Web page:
the Spanish style and trimmed a la
toreador. As a natural sequence to
this mode the matador hat will again
be seen.
Irish Crochet in Colors.
The new Irish crochet, printed in
colors, strongly resembles the Bul
garian designs. Bands of this trim
ming are used as a bordering on thin
crepons and voiles. Colored voiles,
such as champagne, pale gray, rose
pink, etc., are trimmed with bands
of all-white Irish crochet, while all
white voiles and crepons are trim
med with the Irish crochet in color.
Particularly Effective Touches May
Be Given to Draperies, Especially
if They Are of Cretonne.
If you have cretonne draperies In
your guest room there are many at
tractive articles you can make to
add comfort and beauty to the room.
Purchase cretonne to match, or, if
this is impossible, a design showing
the same coloring.
Lovely bureau scarfs are fashioned
by cutting the cretonne the exact
dimensions of the bureau top. Cover
this with white marquisette and be
tween the top and the china silk lining
place one thickness of cotton wadding.
Whipstitch the edges together and
finish them with a narrow edging of
gold lace.
The marquisette softens the colors
of the cretonne, producing a pastel
A rectangular sofa cushion can be
made of the same materials, and is
particularly beautiful when ornament
ed with a large flat bow of ribbon in
one corner.
In rose designs the cretonne is ex
tremely artistic when veiled with mar
quisette. t
For the dressing table a long pin
cushion should be made to match.
Finish either end with a rosette of
satin ribbon.
Frames for sewing stands can be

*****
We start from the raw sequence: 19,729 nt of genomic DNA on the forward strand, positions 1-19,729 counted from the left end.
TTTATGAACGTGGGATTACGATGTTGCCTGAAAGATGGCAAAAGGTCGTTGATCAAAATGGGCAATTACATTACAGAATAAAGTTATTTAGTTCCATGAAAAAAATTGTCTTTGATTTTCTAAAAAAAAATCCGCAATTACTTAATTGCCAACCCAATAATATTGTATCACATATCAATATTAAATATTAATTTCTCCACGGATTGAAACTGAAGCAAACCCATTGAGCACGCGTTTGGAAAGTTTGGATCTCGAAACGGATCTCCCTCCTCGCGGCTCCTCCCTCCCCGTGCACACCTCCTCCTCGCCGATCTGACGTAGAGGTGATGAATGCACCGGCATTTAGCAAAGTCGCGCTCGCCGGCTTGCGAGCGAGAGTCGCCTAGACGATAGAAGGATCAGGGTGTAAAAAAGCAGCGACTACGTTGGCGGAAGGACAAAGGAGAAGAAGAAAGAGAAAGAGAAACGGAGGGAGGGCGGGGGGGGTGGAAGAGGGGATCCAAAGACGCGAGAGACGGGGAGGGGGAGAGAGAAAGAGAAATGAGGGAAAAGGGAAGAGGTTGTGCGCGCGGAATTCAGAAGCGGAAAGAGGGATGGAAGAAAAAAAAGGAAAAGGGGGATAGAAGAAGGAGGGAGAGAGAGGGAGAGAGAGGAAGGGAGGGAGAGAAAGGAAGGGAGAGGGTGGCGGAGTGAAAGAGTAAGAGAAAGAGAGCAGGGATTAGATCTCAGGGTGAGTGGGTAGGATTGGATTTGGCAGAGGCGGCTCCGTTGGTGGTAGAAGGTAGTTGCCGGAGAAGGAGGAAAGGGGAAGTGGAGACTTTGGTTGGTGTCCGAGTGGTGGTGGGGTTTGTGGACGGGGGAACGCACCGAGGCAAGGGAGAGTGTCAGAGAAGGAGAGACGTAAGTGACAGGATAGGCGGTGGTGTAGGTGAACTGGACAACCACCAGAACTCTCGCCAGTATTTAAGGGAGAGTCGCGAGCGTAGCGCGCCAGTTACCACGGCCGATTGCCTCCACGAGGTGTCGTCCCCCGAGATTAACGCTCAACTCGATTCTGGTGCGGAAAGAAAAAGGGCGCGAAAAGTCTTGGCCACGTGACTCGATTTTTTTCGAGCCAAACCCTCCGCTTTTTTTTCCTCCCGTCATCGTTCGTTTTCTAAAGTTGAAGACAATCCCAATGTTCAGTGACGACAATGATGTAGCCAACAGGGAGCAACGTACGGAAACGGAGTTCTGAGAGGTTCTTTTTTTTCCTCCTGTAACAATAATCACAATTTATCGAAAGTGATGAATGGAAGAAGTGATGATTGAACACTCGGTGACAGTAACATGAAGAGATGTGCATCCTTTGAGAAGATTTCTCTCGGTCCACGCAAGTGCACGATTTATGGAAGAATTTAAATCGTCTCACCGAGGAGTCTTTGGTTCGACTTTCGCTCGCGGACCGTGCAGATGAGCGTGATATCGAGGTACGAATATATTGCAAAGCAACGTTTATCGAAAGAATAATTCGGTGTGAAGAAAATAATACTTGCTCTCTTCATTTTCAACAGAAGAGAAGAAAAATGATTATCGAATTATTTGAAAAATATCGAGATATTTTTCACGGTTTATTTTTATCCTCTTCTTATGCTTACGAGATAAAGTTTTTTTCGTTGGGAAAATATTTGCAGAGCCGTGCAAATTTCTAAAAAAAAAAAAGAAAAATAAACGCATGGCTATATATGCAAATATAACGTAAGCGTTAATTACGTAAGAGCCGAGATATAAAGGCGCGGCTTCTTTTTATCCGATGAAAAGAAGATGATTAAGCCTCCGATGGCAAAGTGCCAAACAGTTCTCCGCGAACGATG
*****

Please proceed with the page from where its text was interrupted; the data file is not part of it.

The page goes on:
purchased to match any wood, and it
would be nice to supply your guest
room with one with a cretonne top to
match the draperies.
Cover the cretonne with the mar
quisette and line it with china silk.
Gather this with a heading to the
frame and finish each corner with a
bow of ribbon. The top hangs pocket
like from the frame and holds all the
articles necessary for This
is a very useful article, and the well
appointed guest room should be sup
plied with sewing stand.
Fashionable Colors.
This is the time of year when col
ors change, just as do hats and gowns.
Cjjirt blue is one of the latest. It is
a cross between electric and gend
Taupe has shed its brown tinge and
has acquired the tint like elephant
One of the prettiest blues is blue
vig, a deep and yet bright shade.
Shrimp is the favored pink.
A glorious red which looks extreme
ly well with white is called rouge
Chalk white is en vogue.
Amaranth is a claret shade.
Caramel Is another pretty edition
of brown.
Verdegris is one of the smartest
Mimosa is a yellow that verges on
Petunia is the successor of the
fuchsia medley, with the purple and
red tints predominating.
Heels Very High.
In the South of France, at fashion
able Monte Carlo, Cannes and Nice,
one sees the most grotesque sights
which are the direct result of high
heels combined with tight skirts. How
some of the votaries of that sad amal
gamation manage to walk at all, it is
difficult to say. Their best effort is
only a feeble and unsafe totter, for
the Louis heel, when exaggeratedly
high, throws the body forward and up
sets the balance of it. Yet the heel
of that name is becoming to the feet
and is the smart woman’s choice.
Protecting Jewelry.
It is well to cover jewelry with a
thin coat of coll#dion when storing
it in the safety deposit vault. The
collodion can be dissolved with alco
hol or ether when the jewelry is
brought forth again. Jewelry of al
most every description can be thor
oughly cleaned with soap and water
It should then be packed in boxwood
sawdust for several hours until It Is
dry in every crevice